The poll of more than 900,000 patients found that, in the last two years, the proportion saying it was not easy to get through on the phone rose from 18% to 24%. When they did get through 11% were unable to get an appointment, the Ipsos MORI poll for NHS England showed. But overall 75% rated the experience of making an appointment as good.
When they did get to see a doctor, or for some a practice nurse, 86% said their overall experience was good.
It comes after the British Medical Association (BMA) warned last week that patients would face longer waits to see a GP because of a shortage of doctors and squeeze on funding. This survey does not measure that, but it does show that access is becoming a problem for a growing minority. As well as 11% not being able to make an appointment, 8% of those getting an appointment felt it was at an inconvenient time.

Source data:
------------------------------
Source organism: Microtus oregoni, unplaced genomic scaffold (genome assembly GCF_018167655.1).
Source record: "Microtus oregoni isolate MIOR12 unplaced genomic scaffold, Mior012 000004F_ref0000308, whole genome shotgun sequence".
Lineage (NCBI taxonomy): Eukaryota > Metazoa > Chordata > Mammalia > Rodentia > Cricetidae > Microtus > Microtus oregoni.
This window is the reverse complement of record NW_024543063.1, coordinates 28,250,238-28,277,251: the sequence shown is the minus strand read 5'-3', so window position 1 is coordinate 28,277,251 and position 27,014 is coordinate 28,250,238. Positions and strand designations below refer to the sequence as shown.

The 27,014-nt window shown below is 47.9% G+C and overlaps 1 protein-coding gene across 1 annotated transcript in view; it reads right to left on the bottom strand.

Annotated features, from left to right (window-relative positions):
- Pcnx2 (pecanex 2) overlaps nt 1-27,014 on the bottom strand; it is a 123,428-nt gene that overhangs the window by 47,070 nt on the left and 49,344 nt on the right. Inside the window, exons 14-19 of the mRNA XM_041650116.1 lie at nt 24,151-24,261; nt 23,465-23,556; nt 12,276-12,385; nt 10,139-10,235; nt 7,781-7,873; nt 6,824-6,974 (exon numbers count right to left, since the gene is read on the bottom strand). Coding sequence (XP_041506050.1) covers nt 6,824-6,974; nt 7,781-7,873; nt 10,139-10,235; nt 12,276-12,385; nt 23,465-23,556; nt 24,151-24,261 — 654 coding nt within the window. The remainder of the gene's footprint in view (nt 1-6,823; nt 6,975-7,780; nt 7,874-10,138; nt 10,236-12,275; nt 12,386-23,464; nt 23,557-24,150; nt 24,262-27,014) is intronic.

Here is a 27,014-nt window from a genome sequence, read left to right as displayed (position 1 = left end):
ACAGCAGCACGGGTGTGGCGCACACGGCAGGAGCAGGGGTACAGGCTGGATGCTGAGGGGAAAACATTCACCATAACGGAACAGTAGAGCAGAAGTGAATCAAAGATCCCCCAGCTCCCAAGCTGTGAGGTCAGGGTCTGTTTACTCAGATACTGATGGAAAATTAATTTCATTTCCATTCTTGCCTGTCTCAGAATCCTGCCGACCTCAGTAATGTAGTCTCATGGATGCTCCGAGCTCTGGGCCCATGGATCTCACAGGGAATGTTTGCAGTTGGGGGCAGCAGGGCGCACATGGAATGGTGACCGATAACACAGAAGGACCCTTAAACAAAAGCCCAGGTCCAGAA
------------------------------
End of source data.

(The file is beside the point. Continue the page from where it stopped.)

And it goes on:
GPs argue the problem is caused by rising demands not being matched with by a corresponding rise in resources. The number of annual consultations carried out by general practice has risen by 40 million since 2008, hitting 340 million at the last count. Meanwhile, figures from the Royal College of GPs (RCGP) show the amount spent on practices in real terms has fallen over the last three years.
Source: BBC News